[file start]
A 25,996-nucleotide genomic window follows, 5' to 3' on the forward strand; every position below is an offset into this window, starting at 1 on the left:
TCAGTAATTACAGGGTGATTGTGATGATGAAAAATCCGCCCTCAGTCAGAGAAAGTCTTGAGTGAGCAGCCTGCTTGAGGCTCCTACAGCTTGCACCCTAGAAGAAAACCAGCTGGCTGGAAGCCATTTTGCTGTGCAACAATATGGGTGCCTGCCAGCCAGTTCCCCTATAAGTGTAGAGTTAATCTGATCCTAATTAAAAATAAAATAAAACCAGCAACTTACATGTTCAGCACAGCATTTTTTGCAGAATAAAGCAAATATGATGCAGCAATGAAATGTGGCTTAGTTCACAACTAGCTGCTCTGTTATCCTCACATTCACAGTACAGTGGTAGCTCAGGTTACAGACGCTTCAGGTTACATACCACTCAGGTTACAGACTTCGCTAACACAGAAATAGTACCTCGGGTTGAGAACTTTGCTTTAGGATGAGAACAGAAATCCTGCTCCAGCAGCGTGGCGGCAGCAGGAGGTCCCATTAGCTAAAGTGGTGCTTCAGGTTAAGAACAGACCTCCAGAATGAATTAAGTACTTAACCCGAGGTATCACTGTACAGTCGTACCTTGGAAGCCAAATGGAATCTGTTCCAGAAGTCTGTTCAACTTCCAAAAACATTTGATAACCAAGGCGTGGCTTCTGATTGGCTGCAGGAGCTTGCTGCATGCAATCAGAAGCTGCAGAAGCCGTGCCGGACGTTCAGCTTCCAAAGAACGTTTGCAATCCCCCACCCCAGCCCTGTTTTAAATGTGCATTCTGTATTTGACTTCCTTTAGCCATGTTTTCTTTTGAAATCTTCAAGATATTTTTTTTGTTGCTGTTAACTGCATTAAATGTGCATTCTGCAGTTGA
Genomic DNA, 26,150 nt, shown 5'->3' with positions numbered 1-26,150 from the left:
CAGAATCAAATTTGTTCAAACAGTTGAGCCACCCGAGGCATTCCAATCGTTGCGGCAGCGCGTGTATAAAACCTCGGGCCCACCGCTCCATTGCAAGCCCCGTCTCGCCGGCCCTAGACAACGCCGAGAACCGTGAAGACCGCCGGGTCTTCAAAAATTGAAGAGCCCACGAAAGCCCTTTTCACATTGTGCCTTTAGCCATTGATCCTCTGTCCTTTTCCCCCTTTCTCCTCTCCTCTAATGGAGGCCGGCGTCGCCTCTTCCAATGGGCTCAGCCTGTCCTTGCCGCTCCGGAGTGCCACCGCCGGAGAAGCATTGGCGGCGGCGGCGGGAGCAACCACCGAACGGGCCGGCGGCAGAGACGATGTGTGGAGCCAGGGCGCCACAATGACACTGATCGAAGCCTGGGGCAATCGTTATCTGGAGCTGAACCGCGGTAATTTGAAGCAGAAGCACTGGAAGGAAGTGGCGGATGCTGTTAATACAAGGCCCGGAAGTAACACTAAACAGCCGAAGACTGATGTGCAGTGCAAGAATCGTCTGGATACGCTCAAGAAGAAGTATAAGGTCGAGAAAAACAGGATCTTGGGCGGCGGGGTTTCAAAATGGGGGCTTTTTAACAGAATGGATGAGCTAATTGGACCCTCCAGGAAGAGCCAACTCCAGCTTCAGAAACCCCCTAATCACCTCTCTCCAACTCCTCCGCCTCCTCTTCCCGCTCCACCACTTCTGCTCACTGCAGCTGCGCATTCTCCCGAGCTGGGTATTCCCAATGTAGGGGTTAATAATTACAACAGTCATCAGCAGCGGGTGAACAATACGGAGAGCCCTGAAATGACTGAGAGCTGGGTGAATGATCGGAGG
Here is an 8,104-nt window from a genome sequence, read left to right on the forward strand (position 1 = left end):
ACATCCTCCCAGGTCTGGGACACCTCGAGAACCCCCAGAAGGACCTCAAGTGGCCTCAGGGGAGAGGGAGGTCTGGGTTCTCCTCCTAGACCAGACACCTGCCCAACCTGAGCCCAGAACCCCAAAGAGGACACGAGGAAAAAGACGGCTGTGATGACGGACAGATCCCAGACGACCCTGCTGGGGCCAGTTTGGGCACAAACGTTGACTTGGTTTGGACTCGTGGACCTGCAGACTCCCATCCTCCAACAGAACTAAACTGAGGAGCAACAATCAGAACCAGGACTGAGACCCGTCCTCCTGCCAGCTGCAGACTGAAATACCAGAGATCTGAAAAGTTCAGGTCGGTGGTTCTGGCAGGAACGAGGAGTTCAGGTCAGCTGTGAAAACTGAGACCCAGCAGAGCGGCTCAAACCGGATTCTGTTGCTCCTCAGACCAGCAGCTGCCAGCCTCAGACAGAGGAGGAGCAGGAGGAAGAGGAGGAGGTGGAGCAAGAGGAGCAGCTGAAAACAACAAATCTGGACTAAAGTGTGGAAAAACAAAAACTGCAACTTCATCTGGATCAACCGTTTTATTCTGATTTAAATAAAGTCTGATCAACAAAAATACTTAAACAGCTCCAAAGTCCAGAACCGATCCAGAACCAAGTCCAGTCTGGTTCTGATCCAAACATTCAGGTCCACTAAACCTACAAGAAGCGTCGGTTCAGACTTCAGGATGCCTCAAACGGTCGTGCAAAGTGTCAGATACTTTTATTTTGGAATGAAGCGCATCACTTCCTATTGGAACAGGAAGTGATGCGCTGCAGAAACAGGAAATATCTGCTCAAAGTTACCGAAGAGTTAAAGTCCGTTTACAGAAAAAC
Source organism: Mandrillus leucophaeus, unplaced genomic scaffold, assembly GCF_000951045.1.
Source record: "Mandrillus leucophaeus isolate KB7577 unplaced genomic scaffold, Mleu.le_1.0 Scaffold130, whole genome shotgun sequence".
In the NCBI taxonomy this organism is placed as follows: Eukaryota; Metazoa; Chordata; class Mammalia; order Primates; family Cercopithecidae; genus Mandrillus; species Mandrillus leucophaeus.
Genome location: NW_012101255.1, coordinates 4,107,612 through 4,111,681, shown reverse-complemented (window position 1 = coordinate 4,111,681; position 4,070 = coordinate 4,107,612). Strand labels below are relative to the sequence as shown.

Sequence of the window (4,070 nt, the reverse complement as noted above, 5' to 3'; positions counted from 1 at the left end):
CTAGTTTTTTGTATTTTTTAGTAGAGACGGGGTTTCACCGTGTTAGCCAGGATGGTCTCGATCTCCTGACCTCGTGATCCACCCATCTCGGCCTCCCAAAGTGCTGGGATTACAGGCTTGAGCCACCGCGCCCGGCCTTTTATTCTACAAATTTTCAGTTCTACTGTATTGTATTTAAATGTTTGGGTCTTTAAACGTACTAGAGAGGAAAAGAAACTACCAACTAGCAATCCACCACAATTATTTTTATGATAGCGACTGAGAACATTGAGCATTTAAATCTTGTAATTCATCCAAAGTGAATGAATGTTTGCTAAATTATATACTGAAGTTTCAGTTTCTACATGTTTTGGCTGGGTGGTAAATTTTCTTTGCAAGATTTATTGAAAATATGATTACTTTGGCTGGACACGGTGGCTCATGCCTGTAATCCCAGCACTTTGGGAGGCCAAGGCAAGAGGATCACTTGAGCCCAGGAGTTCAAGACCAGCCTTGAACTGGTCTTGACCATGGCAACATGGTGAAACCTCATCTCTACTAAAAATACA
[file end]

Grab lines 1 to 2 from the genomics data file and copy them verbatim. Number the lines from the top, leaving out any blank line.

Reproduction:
A 25,996-nucleotide genomic window follows, 5' to 3' on the forward strand; every position below is an offset into this window, starting at 1 on the left:
TCAGTAATTACAGGGTGATTGTGATGATGAAAAATCCGCCCTCAGTCAGAGAAAGTCTTGAGTGAGCAGCCTGCTTGAGGCTCCTACAGCTTGCACCCTAGAAGAAAACCAGCTGGCTGGAAGCCATTTTGCTGTGCAACAATATGGGTGCCTGCCAGCCAGTTCCCCTATAAGTGTAGAGTTAATCTGATCCTAATTAAAAATAAAATAAAACCAGCAACTTACATGTTCAGCACAGCATTTTTTGCAGAATAAAGCAAATATGATGCAGCAATGAAATGTGGCTTAGTTCACAACTAGCTGCTCTGTTATCCTCACATTCACAGTACAGTGGTAGCTCAGGTTACAGACGCTTCAGGTTACATACCACTCAGGTTACAGACTTCGCTAACACAGAAATAGTACCTCGGGTTGAGAACTTTGCTTTAGGATGAGAACAGAAATCCTGCTCCAGCAGCGTGGCGGCAGCAGGAGGTCCCATTAGCTAAAGTGGTGCTTCAGGTTAAGAACAGACCTCCAGAATGAATTAAGTACTTAACCCGAGGTATCACTGTACAGTCGTACCTTGGAAGCCAAATGGAATCTGTTCCAGAAGTCTGTTCAACTTCCAAAAACATTTGATAACCAAGGCGTGGCTTCTGATTGGCTGCAGGAGCTTGCTGCATGCAATCAGAAGCTGCAGAAGCCGTGCCGGACGTTCAGCTTCCAAAGAACGTTTGCAATCCCCCACCCCAGCCCTGTTTTAAATGTGCATTCTGTATTTGACTTCCTTTAGCCATGTTTTCTTTTGAAATCTTCAAGATATTTTTTTTGTTGCTGTTAACTGCATTAAATGTGCATTCTGCAGTTGA